- Ludovica Sannazzaro lives in an Italian castle that’s been in her family for 28 generations.
- Sannazzaro, 19, went viral on TikTok after showing the unexpected realities of living in a castle.
- WiFi can be spotty, and cleaning the garden can take between two and three days.
- Visit Insider’s homepage for more stories.
Life is rarely a fairy tale, but it might seem like 19-year-old Ludovica Sannazzaro lives in one from the outside looking in.
Sannazzaro and her family live in Castello Sannazzaro, a 12th-century Italian castle that’s been passed down through her family for 28 generations. Nestled among the sprawling greenery of the Piedmont region, Castello Sannazzaro spans 107,639 square feet, with a 269,097-square-foot garden, 45 rooms, 15 bedrooms, and invaluable historical archives dating back to 1163.
“When I was younger, I used to watch Disney movies with princesses, and I could pretend that I was them running around the castle or dancing in the ballroom,” Sannazzaro told Insider.
“At first, I didn’t even realize that I was living in a place quite like this,” she added. “I was raised here, and I grew up here, so sometimes I forget how amazing this is because it’s just my house.”
While the family lives in the castle full time, Castello Sannazzaro doubles as a bed-and-breakfast with rooms that reopened in May.
Sannazzaro moved to New York City to attend the American Musical and Dramatic Academy in fall 2020, but the COVID-19 pandemic brought her plans to a halt. She was forced to move back into her childhood home for quarantine and online classes.
Castello Sannazzaro also faced challenges as would-be visitors paused travel plans and entered lockdown.
Sannazzaro created a TikTok account to document the realities of living in a castle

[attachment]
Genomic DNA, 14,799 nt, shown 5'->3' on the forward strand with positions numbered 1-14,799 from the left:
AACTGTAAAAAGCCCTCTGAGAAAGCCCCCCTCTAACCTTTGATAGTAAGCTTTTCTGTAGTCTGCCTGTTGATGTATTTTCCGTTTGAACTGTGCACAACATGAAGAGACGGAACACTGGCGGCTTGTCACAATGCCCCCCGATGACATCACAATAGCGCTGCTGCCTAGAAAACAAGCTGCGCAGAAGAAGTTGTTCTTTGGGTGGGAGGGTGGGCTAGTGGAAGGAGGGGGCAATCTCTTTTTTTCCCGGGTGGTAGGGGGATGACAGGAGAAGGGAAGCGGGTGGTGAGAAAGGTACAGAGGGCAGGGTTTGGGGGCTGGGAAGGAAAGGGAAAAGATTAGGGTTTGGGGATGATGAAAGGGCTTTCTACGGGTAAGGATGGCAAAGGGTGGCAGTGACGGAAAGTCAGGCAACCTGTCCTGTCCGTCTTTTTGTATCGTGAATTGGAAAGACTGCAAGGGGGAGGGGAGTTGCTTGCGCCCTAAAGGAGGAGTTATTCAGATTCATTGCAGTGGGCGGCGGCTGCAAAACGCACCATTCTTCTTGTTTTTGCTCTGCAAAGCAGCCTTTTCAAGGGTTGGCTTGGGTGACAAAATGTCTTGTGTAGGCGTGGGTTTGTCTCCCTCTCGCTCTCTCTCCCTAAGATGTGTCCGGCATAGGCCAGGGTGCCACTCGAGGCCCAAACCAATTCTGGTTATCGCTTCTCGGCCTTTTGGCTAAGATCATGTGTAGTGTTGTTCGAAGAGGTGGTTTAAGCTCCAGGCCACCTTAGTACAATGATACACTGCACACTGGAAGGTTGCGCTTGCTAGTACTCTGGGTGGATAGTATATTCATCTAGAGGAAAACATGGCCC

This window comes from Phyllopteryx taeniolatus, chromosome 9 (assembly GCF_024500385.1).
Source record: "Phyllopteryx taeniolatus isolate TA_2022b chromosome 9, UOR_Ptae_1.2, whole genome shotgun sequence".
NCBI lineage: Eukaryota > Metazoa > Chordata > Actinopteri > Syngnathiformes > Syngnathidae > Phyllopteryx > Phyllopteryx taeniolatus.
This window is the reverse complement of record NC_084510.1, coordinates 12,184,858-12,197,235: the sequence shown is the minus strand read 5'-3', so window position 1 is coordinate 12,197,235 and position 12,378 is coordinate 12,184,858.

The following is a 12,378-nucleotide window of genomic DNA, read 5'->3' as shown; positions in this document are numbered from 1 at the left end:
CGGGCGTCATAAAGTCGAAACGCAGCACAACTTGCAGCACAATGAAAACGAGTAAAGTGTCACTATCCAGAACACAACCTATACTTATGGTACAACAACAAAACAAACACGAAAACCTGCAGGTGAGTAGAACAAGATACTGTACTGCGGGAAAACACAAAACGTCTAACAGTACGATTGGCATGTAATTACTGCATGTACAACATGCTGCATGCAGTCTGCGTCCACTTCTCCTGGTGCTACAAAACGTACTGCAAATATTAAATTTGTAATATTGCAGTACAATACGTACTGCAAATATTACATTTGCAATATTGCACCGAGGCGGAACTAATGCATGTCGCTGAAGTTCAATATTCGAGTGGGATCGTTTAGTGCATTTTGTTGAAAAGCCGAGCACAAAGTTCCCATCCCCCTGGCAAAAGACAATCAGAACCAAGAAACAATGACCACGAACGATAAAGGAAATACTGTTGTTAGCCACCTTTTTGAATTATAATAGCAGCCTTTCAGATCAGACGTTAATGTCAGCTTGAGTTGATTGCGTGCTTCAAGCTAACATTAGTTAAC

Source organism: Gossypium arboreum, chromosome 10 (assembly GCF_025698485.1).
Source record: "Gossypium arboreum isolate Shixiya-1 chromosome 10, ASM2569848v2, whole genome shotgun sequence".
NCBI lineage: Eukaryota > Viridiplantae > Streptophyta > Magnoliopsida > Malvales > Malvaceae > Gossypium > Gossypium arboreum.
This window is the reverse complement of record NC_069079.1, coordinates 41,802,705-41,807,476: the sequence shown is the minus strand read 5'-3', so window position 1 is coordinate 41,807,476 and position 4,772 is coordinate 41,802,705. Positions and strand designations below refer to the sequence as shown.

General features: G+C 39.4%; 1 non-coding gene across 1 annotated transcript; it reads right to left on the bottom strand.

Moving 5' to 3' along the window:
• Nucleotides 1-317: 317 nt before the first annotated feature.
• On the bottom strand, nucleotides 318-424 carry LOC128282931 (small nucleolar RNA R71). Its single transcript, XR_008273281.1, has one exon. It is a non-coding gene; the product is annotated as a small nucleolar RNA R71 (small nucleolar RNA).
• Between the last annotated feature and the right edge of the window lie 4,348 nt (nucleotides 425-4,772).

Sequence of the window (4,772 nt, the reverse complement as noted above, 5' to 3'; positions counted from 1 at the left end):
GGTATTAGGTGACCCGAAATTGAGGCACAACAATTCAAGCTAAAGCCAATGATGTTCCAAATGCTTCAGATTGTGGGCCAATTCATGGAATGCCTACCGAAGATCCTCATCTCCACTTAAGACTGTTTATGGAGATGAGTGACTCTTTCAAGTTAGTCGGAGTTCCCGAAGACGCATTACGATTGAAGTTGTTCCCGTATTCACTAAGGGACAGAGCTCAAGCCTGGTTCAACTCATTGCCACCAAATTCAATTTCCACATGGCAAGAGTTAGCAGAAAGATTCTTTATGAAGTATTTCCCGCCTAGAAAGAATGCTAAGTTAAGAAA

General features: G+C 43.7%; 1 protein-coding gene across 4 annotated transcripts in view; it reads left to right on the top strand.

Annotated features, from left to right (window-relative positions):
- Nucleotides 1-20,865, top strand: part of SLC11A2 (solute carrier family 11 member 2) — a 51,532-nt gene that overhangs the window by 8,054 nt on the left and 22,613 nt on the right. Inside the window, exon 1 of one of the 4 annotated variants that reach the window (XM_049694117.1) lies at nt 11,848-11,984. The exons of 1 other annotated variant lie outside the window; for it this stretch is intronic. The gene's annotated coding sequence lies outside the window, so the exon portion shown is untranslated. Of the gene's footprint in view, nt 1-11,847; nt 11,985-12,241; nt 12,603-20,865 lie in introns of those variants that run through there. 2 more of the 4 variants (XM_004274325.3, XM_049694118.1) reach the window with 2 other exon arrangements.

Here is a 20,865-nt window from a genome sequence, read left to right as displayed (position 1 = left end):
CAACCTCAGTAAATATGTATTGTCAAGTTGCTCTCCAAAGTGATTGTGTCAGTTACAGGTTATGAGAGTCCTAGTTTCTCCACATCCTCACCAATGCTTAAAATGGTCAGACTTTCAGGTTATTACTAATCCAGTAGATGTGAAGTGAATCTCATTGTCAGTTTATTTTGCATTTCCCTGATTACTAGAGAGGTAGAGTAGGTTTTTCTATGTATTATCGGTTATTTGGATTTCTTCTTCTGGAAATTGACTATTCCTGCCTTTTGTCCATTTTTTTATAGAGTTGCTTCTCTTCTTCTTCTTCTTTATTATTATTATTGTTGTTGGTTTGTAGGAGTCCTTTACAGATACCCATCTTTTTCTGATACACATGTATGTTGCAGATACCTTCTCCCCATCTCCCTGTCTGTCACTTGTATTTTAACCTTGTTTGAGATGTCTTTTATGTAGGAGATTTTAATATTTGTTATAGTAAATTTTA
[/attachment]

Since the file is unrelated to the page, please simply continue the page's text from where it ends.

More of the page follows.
With plenty of time on her hands and the grounds relatively empty, Sannazzaro created a TikTok account, The Castle Diary, to chronicle life inside a castle.
The first video, posted on March 7, is captioned: “Have you ever wondered what it’s like to live in a castle?” It shows users glimpses of brightly painted fresco ceilings, ballrooms, statues of past relatives, and medieval architecture.
Other videos show off the family’s full church, icehouse hidden underneath a hill, a dungeon, and secret passageways that doubled as a wine cellar.
Sannazzaro continued to take videos of Castello Sannazzaro but said she soon realized that many people had a very idealistic view of what living in a castle was like.
“Sometimes people don’t even know that it’s possible for families to live in places like this,” Sannazzaro said. “So when I started the account, everyone was like, ‘Oh, cool! You have maids and butlers and people that serve you.’ I was like, ‘Actually, no.'”
According to Sannazzaro, there are a few unexpected features that come along with the perks. For example, WiFi can be spotty around the large abode, it can get very cold, and misplacing your phone can turn into a full-fledged search.
“When we lose something, it’s very hard for us to find it,” Sannazzaro said. “It’s very hard to understand where we are, so when we want to find each other, we spend a lot of time just walking around.”
Her father, Count Giuseppe Sannazzaro, said chores also took up “a lot of time.”
“We have a housekeeper and someone helping us with the garden, but for the most part, we do it ourselves,” Giuseppe Sannazzaro said, adding that his wife was outside mowing their lawn during the interview.
Giuseppe and Ludovica said it could take about two to three days to mow the entire garden during this time of year. Cleaning a single tower can take one day.
Ludovica and Giuseppe celebrate Castello Sannazzaro by looking toward the past
The castle’s website says Castello Sannazzaro was built after four cousins from the Santo Nazario (Sannazzaro) family were permitted by Holy Roman Emperor Frederick I to build a castle.
“I inherited the castle in 1986 from a great-aunt, but the castle was relatively unused until 2006,” Giuseppe Sannazzaro said. That’s when he and his family moved in, renovated the castle, and opened it up for reservations.
During Italy’s first lockdown last year, Giuseppe Sannazzaro decided to organize the family’s archive with all the historical documents. In one TikTok video, Ludovica Sannazzaro shows users a letter her father found addressed from Pope Pius XII to a relative, Count Jacopo Sannazzaro, for his merits toward the church.
“Until last year, I didn’t even realize how cool and important our family history is,” Ludovica Sannazzaro said. “And that’s also part of the reason I decided to open the TikTok account. I was curious about where I live, and the account helped me.”
She added: “Every day, I’m a little bit more curious, and I explore this place with completely different eyes.”